India is fast-tracking the construction of a detention centre in its northeastern Assam state to house a fraction of the 1.9 million people who were recently declared “stateless” by the federal authorities, following their inability to produce valid documentation to confirm their residency.
Spread over 2.5 hectares, the 15-storey centre, 150km west of Assam’s capital Dispur, is encircled by a 6m-high wall embedded with watchtowers. It will be ready by December to accommodate some 3,000 people deemed to be illegal migrants.
Federal officials said nine similar incarceration centres were planned across Assam to detain “outlawed” people who have been unable to confirm their right of abode to the contentious National Register of Citizens, or NRC.
Consequently, thousands of families have faced separations, with some members included in the NRC and others not – on seemingly subjective criteria.
Many of those omitted from the register were women born in Assam who got married there and raised families. Like tens of millions of other Indians across the country, they had no documentation to support their residency claims, believing them to be unnecessary.
An inordinately large number to be declared stateless were either illiterate or victims of frequent flooding in Assam in which their homes, along with all their belongings, including identity papers, had been washed away.
Supervising officials refused to accept half-century-old, barely legible sepia-coloured certificates as proof of residence.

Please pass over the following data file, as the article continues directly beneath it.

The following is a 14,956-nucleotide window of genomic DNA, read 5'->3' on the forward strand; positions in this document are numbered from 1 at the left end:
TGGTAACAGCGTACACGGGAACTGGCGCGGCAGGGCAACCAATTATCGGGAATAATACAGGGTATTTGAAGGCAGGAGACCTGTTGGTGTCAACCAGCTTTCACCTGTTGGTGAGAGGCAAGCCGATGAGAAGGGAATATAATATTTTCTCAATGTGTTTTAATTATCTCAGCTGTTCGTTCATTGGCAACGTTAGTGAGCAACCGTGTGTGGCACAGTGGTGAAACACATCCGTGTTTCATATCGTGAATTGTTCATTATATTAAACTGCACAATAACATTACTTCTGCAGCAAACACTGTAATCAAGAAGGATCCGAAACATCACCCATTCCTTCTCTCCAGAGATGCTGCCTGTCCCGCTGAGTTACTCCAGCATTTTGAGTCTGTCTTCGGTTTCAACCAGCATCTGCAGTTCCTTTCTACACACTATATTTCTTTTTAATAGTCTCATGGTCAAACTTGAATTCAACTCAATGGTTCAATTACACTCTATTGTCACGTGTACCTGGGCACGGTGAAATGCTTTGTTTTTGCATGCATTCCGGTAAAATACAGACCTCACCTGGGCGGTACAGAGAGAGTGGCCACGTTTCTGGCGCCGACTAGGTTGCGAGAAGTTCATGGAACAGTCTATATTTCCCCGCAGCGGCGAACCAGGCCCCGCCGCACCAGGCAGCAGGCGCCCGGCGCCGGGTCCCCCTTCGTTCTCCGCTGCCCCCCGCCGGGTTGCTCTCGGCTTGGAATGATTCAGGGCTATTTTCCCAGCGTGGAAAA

The total of 1.9 million “stateless” people is about half of the four million who featured in the draft NRC released in August 2018.
Officials associated with the NRC concede that even the present number could significantly decline, as those who have been excluded have 120 days until the end of November to appeal their case at specially established “foreigners’ tribunals”.
To be eligible for Indian citizenship, all Assam residents were required to produce documents proving that they or their families had lived in the state before March 24th, 1971, the day before the war that led to Bangladesh’s liberation from Pakistan began.
At the time of independence from Britain in 1947, the Indian subcontinent was divided between India and West and East Pakistan (largely Bengali), which were separated by some 2,200km of unfriendly territory.
Over the years political and ethnic differences led to East Pakistan declaring independence from Islamabad in 1971.
And in the brutal military crackdown that followed, tens of thousands of refugees, mostly Muslims but also Hindus, fled to Assam, with which their country shares a 265km long porous and riverine border that was easy to traverse at the time.
This resulted in a demographic change in tea- and oil-rich Assam, with many of its 32 districts becoming Muslim-majority areas.
Hindus and Muslims
Local Assamese residents accused the refugees of taking their jobs and resources and resentments between Hindus and Muslims grew.
These antipathies eventually led to an anti-Muslim pogrom in 1983 in which more than 2,100 people were chased and killed by machete-wielding Hindu mobs in 14 villages across the state.
This bloodshed resulted in the Assam Accord two years later, which decreed that anyone who could not prove that they had come to the state before March 1971 would be expelled and their names deleted from the electoral rolls.
This didn’t happen for nearly three decades, until prime minister Narendra Modi’s Hindu nationalist Bhartiya Janata Party (BJP) assumed federal power in 2014 and two years later secured the Assam state assembly and resurrected the citizenship issue.
Opposition parties and commentators see the NRC scheme as an attempt to marginalise Muslims and unify Hindus in keeping with BJP’s Hindutva ideology of perpetuating Hindu hegemony.
The eventual future of all these illegal citizens is uncertain but many will end up in Assam’s detention centres for indeterminate periods, their rights unspecified. Bangladesh, burdened by the Rohingya refugee crisis, has indicated no willingness to accept a new lot of expatriates.